Our Chief Technology and Security Officer,Michael McAndrews, is a principal speaker this week at the prestigiousLawyers for Civil Justice2022 Fall Meeting in New York City. Other scheduled speakers includefederal judges Robert Dow, Jr., and Robin Rosenberg, former U.S. House Ethics Committee Chairman Charlie Dent. The meeting runs from November 30th to December 2nd. Twice a yearLCJ assembles nationally recognized policymakers and practitioners, including members of Congress, distinguished judges, and other opinion leaders, to discuss the latest developments in civil justice reform.
Michael’s session is “Who’s Discovering Your Discovery?” He’ll provide a tour of the Dark Web and show the audience what they need to know about how it exposes confidential information exchanged in civil litigation. They are a few other sessions throughout the day discussing the importance of cybersecurity and privacy during the civil discovery process.
The organization’s membership includes over 60 law firms and 25 corporate members. Corporate attendees this year include Google, Microsoft, AstraZeneca, CVS Health, Johnson & Johnson, Walgreen Co., Bayer, Campbell Soup Company, Chubb, Comcast, ExxonMobile, Toyota, Walmart, and many others.
“Law firms and healthcare providers are enticing targets at the moment because they hold so much confidential information.” – Michael McAndrews
The audience was introduced to the way the Dark Web works—it can be eye-opening and a little scary for most law-abiding citizens. Michael walked them through:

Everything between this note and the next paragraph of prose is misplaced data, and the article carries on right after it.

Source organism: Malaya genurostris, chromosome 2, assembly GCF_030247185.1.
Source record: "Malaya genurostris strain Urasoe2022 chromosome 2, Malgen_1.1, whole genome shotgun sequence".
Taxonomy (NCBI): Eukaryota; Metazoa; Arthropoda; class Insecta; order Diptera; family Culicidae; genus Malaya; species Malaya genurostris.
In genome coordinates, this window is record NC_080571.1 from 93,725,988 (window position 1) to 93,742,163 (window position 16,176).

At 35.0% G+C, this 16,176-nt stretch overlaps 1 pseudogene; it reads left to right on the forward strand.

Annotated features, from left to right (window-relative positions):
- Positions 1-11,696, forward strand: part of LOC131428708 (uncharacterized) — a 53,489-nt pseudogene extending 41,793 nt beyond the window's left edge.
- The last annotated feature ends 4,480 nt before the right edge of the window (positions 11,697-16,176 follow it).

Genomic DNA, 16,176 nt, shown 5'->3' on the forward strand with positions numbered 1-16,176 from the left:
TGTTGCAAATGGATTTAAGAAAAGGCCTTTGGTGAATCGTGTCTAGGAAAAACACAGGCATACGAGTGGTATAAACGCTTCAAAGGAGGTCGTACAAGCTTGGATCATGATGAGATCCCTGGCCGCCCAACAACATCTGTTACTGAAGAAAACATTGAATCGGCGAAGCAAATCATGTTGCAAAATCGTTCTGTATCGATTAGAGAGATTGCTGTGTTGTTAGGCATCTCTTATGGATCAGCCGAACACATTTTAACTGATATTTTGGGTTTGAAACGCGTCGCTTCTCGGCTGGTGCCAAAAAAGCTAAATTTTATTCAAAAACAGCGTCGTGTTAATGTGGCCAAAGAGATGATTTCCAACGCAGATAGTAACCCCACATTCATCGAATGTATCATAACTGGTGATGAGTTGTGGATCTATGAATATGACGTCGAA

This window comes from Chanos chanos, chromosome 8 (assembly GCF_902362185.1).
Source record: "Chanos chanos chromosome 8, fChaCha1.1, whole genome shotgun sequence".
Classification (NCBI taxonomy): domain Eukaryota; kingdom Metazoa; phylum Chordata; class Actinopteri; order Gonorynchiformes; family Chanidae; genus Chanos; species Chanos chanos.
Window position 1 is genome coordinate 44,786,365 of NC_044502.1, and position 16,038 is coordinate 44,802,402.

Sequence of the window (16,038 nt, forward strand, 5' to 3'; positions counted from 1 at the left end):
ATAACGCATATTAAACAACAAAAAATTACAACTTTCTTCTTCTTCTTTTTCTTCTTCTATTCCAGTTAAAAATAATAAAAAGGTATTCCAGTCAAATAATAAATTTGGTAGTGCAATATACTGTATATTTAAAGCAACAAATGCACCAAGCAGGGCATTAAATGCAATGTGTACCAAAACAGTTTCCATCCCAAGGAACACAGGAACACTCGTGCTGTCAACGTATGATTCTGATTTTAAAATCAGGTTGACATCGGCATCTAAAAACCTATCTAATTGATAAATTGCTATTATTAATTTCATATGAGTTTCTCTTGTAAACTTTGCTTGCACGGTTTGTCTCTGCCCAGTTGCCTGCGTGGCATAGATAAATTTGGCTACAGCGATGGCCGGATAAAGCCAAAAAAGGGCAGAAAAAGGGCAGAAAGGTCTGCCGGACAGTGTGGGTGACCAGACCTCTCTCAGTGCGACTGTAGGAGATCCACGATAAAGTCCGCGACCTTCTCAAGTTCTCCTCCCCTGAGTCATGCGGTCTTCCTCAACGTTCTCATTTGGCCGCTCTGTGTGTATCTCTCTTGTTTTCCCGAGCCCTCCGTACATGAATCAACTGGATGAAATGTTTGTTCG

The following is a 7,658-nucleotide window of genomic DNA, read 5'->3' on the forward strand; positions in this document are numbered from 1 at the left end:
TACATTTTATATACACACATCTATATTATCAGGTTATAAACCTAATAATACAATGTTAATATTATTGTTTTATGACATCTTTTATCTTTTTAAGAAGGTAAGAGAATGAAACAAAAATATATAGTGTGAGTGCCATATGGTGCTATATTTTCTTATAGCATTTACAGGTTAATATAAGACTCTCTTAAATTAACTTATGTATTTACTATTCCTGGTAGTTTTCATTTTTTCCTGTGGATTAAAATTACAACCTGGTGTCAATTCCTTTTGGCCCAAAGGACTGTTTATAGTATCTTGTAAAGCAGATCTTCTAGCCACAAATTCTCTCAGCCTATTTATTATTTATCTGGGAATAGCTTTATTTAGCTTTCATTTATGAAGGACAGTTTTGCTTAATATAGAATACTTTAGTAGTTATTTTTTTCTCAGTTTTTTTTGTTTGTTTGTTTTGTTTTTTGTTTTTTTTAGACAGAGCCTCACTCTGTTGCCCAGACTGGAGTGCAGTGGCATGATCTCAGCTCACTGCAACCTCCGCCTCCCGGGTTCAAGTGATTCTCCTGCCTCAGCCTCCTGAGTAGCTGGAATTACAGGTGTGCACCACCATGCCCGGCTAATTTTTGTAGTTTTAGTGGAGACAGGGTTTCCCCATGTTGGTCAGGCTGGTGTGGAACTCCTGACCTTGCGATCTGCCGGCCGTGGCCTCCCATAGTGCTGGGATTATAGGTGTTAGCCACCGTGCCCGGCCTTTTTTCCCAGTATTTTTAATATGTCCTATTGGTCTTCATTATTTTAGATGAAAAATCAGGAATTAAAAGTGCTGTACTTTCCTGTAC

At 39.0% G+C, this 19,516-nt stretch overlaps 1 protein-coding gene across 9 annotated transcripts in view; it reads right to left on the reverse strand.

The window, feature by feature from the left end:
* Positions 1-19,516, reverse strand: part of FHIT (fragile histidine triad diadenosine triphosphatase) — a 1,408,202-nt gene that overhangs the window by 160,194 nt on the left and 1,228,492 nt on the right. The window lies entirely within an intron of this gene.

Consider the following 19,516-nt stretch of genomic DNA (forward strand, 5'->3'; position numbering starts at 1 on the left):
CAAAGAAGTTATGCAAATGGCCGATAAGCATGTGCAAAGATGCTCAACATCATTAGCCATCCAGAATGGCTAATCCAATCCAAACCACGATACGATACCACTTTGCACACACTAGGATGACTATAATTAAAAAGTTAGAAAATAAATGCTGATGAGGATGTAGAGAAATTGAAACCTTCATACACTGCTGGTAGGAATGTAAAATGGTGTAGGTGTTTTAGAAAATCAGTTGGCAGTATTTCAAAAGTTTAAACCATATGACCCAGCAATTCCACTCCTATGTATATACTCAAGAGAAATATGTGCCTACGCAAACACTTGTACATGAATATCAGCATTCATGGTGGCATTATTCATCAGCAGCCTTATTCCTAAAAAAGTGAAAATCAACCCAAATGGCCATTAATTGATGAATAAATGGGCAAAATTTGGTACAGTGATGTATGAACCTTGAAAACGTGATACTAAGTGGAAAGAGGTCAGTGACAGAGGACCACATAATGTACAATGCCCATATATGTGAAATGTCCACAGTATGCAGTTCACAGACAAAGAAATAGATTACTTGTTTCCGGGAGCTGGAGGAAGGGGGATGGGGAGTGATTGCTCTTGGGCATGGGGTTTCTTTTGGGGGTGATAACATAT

How tor and a tor browser work
How people remain anonymous on the Internet
How ransomware groups extort victims
How Confidential Information gets posted on the Dark Web
How contraband is sold through Dark Net Markets
The primary takeaway was seeing how quickly and easily criminals can capitalize on stolen information. Securing data is hard work. Enterprises invest heavily in people, processes, and technology to keep their trade secrets, proprietary information, and employment records safe and out of the hands of criminals. But once a judge requires that it must be shared as part of Discovery, the security of that data is now in the hands of multiple, smaller organizations (i.e., law firms). Criminals know their job just got easier—the defenses likely won’t be enterprise-grade, and there are more people to target (phish).
If you are in New York City for the conference, be sure to stop by the session on Thursday or reach out to Michael onLinkedInif you want to connect in person.